MEDIA RELEASE Tuesday 1 May 2018 |

Environment conservation and valuing Victoria’s unique natural areas and threatened species appears a low priority on the Andrews Government agenda, with few significant announcements in today’s election year state budget. 

“National park funding has improved with an allocation of $70.6 million over four years (between $14 and $20 million per year increase), including 130 extra regional ranger positions, which is a welcome boost. But the amount only brings the allocation back up to historical funding levels,” said Matt Ruchel, Executive Director of the Victorian National Parks Association.

“Far higher core funding is needed to manage our prime national parks and reserves. Compared to big ticket multi-billion dollar items like health and education, the amount needed is still fairly small and should be easily achievable,” Mr Ruchel said.

The Victorian National Parks Association estimates that core funding for national parks needs to increase by at least $50-$65 million per year to ensure that management of our national parks and conservation estate approaches world’s best practice, and deals effectively with many threats such as pest plants and animals, population growth and climate change.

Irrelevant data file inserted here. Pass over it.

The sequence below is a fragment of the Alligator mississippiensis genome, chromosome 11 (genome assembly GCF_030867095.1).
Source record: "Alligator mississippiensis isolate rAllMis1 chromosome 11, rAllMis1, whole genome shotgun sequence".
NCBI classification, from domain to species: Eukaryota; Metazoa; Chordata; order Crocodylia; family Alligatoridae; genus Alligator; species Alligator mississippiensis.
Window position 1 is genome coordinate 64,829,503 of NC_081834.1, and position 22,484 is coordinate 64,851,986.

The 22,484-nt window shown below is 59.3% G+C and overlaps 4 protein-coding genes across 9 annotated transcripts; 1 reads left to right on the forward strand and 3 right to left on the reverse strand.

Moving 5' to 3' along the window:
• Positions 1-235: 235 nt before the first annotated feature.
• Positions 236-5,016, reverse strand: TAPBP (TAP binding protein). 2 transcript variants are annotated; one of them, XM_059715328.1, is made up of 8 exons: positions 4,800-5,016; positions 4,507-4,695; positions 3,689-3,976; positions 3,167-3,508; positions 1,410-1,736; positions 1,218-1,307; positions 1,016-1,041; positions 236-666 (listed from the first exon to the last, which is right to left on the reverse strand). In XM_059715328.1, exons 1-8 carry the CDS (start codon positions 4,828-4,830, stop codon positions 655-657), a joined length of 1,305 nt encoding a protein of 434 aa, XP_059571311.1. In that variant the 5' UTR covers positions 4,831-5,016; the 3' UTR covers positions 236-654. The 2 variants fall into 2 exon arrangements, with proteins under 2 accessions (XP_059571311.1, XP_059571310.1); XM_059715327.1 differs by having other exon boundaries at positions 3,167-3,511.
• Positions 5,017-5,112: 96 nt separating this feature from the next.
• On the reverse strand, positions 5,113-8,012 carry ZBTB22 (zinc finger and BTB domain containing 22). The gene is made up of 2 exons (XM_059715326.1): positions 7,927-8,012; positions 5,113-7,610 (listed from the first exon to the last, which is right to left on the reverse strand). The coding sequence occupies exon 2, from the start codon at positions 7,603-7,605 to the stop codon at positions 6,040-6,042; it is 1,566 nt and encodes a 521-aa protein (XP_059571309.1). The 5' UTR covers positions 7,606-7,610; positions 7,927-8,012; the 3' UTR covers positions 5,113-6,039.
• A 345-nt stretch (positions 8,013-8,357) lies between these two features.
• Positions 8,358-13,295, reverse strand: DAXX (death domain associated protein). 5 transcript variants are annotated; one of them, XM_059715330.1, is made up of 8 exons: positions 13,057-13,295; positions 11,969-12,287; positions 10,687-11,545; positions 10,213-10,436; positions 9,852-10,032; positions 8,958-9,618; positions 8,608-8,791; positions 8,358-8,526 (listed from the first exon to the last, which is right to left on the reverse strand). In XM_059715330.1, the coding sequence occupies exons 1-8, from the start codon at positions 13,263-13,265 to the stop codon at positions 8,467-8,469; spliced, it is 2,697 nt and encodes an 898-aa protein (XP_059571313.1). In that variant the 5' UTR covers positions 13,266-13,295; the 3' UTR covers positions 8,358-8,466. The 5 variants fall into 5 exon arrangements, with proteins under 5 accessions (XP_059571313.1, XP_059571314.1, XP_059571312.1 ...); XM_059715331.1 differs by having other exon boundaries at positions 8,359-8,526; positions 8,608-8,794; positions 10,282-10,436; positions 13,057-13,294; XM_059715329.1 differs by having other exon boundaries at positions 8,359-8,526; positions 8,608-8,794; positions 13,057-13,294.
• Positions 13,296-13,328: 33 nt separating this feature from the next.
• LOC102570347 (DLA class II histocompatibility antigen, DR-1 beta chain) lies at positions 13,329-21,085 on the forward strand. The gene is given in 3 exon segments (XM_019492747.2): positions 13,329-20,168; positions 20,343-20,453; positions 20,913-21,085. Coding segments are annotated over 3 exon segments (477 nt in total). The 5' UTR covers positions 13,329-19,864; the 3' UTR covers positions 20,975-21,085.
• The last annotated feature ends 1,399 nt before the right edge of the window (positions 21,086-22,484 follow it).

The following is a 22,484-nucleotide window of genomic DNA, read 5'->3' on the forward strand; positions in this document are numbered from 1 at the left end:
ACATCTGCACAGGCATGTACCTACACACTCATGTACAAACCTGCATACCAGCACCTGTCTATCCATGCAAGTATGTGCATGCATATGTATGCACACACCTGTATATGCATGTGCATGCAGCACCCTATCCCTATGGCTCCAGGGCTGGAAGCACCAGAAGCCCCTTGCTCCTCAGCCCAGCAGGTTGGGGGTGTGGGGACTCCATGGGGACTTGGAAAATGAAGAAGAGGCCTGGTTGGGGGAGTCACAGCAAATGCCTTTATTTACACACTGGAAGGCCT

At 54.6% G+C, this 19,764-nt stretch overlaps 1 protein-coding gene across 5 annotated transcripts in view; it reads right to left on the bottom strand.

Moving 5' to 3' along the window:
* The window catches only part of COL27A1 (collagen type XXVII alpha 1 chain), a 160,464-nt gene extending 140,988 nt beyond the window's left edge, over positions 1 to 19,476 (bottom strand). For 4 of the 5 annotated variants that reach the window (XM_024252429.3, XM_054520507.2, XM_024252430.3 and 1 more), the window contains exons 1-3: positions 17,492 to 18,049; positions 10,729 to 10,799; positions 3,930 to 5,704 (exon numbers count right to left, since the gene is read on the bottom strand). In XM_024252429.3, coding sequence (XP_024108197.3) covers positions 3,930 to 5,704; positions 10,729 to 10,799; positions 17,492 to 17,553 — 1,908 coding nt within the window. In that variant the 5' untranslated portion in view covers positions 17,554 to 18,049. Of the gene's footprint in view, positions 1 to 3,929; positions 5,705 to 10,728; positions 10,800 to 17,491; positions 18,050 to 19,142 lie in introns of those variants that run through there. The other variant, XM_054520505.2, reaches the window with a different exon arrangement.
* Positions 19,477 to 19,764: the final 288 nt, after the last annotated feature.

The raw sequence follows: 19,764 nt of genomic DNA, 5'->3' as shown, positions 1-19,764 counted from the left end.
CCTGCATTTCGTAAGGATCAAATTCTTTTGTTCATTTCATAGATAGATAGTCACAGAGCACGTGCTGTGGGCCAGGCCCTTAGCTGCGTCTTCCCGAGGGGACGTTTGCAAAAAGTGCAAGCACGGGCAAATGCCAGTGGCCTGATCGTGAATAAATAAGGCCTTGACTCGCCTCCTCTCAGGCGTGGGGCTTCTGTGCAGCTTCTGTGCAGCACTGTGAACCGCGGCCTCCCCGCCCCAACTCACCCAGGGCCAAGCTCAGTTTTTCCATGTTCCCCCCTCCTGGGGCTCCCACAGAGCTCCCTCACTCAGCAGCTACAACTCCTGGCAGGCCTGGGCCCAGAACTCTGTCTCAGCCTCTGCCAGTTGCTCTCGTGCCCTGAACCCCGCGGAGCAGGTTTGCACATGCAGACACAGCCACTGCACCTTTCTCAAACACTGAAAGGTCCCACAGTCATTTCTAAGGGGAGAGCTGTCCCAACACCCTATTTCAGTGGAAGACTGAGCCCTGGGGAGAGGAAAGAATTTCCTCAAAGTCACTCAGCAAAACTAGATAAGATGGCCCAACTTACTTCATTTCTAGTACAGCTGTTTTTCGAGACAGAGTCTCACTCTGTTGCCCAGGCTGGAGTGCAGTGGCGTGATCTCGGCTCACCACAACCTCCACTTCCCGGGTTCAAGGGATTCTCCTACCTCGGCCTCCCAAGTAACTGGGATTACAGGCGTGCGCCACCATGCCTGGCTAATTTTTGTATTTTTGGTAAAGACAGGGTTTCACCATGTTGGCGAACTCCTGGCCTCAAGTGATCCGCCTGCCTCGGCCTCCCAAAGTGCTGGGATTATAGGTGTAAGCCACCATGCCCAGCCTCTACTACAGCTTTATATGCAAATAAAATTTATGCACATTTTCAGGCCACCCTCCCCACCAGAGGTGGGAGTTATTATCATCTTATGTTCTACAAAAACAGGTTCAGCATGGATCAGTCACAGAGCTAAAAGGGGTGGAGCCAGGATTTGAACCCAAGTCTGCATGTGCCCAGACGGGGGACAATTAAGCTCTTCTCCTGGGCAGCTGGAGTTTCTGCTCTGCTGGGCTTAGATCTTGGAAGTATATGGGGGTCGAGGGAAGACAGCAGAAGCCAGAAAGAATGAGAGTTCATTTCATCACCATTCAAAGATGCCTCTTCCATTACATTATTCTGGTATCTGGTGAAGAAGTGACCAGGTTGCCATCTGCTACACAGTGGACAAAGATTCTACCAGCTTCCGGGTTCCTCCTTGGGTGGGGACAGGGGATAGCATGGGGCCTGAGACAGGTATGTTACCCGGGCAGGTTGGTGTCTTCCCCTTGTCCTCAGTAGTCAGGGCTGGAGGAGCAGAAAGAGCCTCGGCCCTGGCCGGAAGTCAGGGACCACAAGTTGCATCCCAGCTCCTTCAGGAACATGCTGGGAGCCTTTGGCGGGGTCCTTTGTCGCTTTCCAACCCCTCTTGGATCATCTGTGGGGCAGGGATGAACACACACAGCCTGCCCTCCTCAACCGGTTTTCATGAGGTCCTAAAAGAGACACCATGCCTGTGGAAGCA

“Total expenditure on parks and reserve management is still less than half a percent of total state government expenditure. A modest but significant ongoing increase in expenditure would make a huge difference to the ecological health of our parks and improve visitor experiences,” said Mr Ruchel.

In addition to parks funding, an additional allocation of $1.3 million to tackle specific weeds and pests, including feral horses in the Alpine National Park, is very welcome.

Other features include almost $36 million to modernise the obsolete and outdated Regional Forest Agreements, but there is little detail on the proposed process. The outcome of this review process will confirm if this is money will be well spent. $3 million over two years is also provided for ongoing implementation of work in the Yellingbo forest to protect Victoria’s faunal emblems including the Helmeted Honeyeater.

Large gaps remain in Victoria’s nature conservation budget: 

  • No specific funding for marine and coastal management, other than beach re-nourishment in Port Phillip Bay.
  • As much as $2 million has been allocated to the Alpine National Park’s controversial Falls to Hotham Track, which will have a considerable adverse impact but serve only a small number of people.
  • No investment in the management of climate impacts on our natural areas.
  • No new funding to control rampant deer populations, or other damaging pest such as pigs, goats, cats etc.
  • No further expenditure on the management of many threatened species.
  • No investment in the creation of new national parks, such as the Great Forest National Park.
  • No investment in private land conservation such as the Trust for Nature Revolving Fund, an extremely cost-effective scheme for protecting high conservation land.